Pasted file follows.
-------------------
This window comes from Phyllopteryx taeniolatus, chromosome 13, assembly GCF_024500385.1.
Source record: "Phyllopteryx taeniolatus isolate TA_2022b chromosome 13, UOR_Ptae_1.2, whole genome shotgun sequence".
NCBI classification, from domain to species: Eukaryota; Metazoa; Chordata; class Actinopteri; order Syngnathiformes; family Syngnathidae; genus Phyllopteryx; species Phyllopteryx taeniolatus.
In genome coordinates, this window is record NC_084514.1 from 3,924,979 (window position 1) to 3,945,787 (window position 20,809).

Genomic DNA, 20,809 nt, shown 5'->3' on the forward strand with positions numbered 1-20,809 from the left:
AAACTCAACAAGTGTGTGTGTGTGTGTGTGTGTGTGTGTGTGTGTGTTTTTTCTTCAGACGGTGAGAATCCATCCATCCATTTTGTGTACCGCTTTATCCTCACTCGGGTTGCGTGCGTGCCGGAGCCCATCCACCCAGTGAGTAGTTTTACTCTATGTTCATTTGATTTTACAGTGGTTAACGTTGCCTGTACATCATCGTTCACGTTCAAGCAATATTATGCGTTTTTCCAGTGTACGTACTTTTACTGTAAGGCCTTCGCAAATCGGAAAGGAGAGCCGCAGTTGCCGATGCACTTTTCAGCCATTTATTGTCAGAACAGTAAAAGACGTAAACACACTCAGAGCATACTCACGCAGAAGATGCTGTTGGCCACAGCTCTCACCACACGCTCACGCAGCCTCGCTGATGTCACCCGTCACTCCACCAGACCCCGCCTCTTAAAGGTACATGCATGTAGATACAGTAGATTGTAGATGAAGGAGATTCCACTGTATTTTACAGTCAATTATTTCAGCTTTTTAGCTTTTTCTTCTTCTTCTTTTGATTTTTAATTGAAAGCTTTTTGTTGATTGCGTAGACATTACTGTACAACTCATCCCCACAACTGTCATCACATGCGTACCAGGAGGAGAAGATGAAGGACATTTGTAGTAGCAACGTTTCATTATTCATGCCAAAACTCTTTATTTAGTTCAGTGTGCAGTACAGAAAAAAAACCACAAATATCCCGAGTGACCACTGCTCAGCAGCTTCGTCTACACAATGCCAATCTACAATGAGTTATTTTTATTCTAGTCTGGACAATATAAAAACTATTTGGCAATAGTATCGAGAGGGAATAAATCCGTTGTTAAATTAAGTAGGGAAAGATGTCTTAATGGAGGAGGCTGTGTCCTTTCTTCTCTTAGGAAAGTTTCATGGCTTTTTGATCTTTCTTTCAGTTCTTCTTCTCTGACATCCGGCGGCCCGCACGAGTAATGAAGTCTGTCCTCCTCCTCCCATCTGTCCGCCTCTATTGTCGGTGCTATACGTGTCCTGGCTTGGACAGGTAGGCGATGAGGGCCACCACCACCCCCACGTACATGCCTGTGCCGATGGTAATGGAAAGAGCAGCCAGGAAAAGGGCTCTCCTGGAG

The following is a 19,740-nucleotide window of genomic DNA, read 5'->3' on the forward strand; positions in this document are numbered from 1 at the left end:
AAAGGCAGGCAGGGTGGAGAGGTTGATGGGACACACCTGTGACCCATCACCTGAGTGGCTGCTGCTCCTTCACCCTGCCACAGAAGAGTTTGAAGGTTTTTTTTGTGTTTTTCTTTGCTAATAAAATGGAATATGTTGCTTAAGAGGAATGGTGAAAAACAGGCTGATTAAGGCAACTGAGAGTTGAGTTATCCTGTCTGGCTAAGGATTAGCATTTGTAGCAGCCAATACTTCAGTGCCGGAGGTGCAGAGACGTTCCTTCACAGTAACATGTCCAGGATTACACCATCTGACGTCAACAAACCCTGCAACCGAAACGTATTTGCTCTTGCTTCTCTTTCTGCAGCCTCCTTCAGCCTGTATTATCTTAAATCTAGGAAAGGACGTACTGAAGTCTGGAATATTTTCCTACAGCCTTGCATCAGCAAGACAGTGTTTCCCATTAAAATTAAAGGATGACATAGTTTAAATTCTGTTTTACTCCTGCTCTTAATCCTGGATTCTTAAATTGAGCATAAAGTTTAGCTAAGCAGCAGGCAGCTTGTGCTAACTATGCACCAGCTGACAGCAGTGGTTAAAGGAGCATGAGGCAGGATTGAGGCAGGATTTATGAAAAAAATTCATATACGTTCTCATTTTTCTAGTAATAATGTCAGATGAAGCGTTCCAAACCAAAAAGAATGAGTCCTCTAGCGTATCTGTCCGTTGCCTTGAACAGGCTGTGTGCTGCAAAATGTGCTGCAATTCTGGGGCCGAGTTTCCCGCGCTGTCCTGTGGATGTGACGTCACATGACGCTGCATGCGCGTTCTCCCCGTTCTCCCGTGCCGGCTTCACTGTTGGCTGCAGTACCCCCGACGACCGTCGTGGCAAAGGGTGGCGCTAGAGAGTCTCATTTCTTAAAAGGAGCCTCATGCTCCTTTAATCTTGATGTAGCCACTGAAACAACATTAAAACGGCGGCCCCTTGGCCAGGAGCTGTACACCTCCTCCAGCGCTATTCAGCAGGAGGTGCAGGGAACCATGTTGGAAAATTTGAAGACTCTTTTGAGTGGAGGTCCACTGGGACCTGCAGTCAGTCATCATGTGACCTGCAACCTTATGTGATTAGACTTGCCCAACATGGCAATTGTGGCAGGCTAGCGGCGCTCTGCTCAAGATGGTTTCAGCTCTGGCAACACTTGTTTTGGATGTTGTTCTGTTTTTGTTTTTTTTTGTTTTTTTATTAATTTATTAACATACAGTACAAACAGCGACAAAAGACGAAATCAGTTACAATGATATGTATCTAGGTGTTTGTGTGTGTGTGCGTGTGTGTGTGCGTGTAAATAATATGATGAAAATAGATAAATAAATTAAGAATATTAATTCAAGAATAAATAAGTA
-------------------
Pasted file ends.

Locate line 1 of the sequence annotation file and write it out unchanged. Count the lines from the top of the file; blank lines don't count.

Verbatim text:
This window comes from Phyllopteryx taeniolatus, chromosome 13, assembly GCF_024500385.1.